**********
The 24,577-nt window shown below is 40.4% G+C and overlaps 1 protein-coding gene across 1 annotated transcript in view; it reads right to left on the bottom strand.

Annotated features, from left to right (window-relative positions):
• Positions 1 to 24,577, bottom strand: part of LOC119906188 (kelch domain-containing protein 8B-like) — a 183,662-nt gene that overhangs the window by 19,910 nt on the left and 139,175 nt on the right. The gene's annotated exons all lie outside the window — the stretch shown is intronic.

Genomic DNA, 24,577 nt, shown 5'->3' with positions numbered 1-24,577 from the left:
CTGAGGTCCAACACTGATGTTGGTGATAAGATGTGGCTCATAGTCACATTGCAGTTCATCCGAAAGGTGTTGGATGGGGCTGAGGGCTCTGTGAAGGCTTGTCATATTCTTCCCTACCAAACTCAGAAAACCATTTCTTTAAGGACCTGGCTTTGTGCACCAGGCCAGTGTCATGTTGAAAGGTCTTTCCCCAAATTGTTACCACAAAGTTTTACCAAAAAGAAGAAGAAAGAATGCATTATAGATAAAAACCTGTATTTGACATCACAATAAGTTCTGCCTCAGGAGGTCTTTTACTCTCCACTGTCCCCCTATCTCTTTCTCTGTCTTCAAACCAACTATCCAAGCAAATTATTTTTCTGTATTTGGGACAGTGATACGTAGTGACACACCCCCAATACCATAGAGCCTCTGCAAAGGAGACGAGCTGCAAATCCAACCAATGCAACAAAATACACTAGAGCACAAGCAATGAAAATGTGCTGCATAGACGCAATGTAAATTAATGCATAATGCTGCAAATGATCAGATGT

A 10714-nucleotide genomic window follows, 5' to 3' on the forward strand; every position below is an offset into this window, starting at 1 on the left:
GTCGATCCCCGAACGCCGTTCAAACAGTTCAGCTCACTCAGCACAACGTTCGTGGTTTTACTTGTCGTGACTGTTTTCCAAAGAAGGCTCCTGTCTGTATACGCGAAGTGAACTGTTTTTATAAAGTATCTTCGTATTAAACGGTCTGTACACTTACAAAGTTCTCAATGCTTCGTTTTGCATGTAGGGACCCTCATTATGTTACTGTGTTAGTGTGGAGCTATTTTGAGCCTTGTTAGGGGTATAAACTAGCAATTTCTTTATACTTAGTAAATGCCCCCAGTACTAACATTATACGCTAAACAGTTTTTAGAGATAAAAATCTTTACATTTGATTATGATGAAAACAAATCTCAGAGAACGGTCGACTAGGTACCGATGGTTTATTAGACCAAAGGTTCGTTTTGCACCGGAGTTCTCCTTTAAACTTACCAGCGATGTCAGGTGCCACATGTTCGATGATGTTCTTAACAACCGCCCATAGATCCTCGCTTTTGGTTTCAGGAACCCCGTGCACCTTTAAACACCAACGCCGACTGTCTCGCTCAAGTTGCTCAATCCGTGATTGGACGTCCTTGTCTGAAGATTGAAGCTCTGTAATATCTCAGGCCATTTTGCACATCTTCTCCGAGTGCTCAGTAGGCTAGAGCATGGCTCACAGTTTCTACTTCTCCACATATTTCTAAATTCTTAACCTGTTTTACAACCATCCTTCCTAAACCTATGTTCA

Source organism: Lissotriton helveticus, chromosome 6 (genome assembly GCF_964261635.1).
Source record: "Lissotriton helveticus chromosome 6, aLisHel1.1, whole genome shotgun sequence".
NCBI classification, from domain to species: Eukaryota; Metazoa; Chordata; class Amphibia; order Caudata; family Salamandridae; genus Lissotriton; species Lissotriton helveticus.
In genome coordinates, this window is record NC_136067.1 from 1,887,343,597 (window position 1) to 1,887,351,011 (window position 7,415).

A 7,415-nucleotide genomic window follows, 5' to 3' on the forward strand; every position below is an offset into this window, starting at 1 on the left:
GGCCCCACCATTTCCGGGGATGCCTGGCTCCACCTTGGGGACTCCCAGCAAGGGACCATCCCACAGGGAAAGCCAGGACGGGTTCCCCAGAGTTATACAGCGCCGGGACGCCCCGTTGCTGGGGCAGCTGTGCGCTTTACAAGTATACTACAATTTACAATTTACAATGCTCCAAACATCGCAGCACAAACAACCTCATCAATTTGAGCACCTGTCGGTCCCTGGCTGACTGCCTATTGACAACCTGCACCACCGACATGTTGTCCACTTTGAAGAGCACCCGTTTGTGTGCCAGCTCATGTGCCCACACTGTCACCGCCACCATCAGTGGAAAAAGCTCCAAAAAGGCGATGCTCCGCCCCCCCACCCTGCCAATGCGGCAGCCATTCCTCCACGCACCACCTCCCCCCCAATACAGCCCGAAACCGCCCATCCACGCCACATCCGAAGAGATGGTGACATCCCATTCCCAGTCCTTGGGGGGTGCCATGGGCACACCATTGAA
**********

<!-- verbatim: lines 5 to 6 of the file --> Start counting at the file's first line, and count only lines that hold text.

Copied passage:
CTGAGGTCCAACACTGATGTTGGTGATAAGATGTGGCTCATAGTCACATTGCAGTTCATCCGAAAGGTGTTGGATGGGGCTGAGGGCTCTGTGAAGGCTTGTCATATTCTTCCCTACCAAACTCAGAAAACCATTTCTTTAAGGACCTGGCTTTGTGCACCAGGCCAGTGTCATGTTGAAAGGTCTTTCCCCAAATTGTTACCACAAAGTTTTACCAAAAAGAAGAAGAAAGAATGCATTATAGATAAAAACCTGTATTTGACATCACAATAAGTTCTGCCTCAGGAGGTCTTTTACTCTCCACTGTCCCCCTATCTCTTTCTCTGTCTTCAAACCAACTATCCAAGCAAATTATTTTTCTGTATTTGGGACAGTGATACGTAGTGACACACCCCCAATACCATAGAGCCTCTGCAAAGGAGACGAGCTGCAAATCCAACCAATGCAACAAAATACACTAGAGCACAAGCAATGAAAATGTGCTGCATAGACGCAATGTAAATTAATGCATAATGCTGCAAATGATCAGATGT

A 10714-nucleotide genomic window follows, 5' to 3' on the forward strand; every position below is an offset into this window, starting at 1 on the left: